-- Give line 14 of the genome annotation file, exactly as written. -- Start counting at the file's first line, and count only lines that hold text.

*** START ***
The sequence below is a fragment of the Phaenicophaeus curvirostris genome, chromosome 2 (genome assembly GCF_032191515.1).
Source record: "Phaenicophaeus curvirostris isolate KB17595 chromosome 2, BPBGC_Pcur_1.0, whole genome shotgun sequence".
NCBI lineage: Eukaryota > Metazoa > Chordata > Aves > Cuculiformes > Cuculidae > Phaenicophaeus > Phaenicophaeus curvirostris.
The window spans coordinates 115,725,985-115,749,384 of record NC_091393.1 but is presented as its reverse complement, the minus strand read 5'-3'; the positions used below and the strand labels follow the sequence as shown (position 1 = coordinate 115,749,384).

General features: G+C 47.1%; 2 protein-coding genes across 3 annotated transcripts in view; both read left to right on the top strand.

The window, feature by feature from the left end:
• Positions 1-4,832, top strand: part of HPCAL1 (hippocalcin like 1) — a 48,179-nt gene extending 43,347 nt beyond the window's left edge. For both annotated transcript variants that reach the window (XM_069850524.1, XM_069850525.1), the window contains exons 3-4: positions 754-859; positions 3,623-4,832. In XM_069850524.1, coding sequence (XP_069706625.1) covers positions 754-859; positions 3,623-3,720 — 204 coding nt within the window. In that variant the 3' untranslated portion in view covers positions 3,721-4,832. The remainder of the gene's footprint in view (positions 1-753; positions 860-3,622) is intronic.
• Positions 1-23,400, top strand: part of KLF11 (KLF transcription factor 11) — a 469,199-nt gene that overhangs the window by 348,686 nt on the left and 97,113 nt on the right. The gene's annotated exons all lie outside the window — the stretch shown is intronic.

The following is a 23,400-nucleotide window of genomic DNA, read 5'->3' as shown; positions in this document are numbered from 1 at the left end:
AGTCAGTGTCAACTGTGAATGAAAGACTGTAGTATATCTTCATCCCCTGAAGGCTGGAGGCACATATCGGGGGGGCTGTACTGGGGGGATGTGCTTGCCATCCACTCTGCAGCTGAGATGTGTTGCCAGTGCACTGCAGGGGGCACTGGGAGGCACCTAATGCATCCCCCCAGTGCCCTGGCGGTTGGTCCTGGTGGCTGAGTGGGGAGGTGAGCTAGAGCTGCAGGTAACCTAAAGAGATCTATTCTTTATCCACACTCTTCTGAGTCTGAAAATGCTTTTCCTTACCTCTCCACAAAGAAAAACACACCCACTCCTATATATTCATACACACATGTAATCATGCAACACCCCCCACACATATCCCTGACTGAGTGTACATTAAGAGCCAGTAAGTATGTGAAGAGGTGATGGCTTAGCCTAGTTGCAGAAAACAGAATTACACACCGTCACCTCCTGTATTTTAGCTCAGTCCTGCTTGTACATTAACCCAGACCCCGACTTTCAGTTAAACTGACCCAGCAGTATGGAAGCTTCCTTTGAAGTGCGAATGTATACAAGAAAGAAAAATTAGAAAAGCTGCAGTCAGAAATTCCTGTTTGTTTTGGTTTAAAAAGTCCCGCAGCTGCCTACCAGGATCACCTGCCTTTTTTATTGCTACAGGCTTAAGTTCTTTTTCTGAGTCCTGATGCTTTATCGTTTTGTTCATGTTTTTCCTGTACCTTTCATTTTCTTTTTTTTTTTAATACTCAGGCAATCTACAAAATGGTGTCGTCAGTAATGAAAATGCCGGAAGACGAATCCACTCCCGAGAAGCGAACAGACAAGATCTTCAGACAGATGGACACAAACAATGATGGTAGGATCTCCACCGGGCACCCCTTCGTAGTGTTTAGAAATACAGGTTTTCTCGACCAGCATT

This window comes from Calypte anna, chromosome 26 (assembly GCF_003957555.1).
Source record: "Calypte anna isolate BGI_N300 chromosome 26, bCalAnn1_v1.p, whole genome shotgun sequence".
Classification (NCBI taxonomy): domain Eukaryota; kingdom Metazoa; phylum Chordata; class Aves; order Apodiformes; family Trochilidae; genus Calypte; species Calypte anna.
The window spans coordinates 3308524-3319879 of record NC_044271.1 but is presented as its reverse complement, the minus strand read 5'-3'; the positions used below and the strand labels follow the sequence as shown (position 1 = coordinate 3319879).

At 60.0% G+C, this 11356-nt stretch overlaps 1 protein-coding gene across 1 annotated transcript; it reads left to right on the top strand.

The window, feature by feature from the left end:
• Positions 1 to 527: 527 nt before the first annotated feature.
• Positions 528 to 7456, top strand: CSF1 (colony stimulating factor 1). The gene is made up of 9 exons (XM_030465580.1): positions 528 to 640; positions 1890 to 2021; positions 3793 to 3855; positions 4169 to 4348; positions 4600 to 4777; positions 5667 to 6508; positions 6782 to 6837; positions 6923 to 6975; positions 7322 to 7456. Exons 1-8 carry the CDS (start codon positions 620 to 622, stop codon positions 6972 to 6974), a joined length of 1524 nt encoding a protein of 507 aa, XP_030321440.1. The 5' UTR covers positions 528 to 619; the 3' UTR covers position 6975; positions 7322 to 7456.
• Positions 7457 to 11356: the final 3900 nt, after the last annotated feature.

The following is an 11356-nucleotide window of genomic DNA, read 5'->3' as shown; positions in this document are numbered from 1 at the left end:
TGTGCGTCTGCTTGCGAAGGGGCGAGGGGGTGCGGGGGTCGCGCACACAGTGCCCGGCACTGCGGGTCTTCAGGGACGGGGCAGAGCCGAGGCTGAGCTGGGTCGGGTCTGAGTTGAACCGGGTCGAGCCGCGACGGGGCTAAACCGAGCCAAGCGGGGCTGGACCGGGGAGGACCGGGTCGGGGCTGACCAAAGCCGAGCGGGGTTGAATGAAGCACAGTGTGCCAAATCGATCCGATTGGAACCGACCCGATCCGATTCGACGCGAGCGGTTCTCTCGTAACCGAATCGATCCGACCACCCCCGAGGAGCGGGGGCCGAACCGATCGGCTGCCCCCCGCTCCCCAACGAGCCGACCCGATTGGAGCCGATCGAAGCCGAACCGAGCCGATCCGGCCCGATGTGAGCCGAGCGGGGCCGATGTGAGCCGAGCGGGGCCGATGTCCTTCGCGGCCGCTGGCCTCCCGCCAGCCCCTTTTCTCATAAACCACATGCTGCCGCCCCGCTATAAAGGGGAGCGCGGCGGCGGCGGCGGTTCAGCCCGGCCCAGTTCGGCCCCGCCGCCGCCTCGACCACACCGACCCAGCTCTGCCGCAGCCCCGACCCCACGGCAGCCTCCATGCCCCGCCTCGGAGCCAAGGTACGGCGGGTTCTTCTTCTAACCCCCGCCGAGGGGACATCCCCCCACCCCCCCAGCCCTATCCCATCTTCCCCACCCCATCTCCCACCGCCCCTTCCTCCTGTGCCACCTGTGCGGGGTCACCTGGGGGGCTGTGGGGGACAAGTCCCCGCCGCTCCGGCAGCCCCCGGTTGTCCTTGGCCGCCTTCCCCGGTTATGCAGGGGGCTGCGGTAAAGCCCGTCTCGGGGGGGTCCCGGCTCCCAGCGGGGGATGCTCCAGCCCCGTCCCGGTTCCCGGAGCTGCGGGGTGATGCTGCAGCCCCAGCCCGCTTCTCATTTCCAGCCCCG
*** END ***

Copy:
The window spans coordinates 3308524-3319879 of record NC_044271.1 but is presented as its reverse complement, the minus strand read 5'-3'; the positions used below and the strand labels follow the sequence as shown (position 1 = coordinate 3319879).